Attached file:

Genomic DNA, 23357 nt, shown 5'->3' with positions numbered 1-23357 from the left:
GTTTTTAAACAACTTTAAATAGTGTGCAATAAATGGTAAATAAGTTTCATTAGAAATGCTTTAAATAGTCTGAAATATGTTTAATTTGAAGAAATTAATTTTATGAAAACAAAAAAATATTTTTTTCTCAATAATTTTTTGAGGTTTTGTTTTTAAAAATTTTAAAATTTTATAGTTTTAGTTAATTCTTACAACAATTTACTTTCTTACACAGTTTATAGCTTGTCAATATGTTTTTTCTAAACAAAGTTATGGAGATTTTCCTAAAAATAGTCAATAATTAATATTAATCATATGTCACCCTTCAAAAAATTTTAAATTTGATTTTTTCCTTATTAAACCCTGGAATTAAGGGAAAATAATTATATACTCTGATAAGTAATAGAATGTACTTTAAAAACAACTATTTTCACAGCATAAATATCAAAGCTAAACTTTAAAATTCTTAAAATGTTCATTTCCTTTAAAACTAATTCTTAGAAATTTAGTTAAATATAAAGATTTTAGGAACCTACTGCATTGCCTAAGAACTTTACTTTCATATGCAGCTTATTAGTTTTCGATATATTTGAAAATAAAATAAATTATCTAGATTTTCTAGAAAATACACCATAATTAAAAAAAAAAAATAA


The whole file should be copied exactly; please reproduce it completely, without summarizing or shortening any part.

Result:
Genomic DNA, 23357 nt, shown 5'->3' with positions numbered 1-23357 from the left:
GTTTTTAAACAACTTTAAATAGTGTGCAATAAATGGTAAATAAGTTTCATTAGAAATGCTTTAAATAGTCTGAAATATGTTTAATTTGAAGAAATTAATTTTATGAAAACAAAAAAATATTTTTTTCTCAATAATTTTTTGAGGTTTTGTTTTTAAAAATTTTAAAATTTTATAGTTTTAGTTAATTCTTACAACAATTTACTTTCTTACACAGTTTATAGCTTGTCAATATGTTTTTTCTAAACAAAGTTATGGAGATTTTCCTAAAAATAGTCAATAATTAATATTAATCATATGTCACCCTTCAAAAAATTTTAAATTTGATTTTTTCCTTATTAAACCCTGGAATTAAGGGAAAATAATTATATACTCTGATAAGTAATAGAATGTACTTTAAAAACAACTATTTTCACAGCATAAATATCAAAGCTAAACTTTAAAATTCTTAAAATGTTCATTTCCTTTAAAACTAATTCTTAGAAATTTAGTTAAATATAAAGATTTTAGGAACCTACTGCATTGCCTAAGAACTTTACTTTCATATGCAGCTTATTAGTTTTCGATATATTTGAAAATAAAATAAATTATCTAGATTTTCTAGAAAATACACCATAATTAAAAAAAAAAAATAA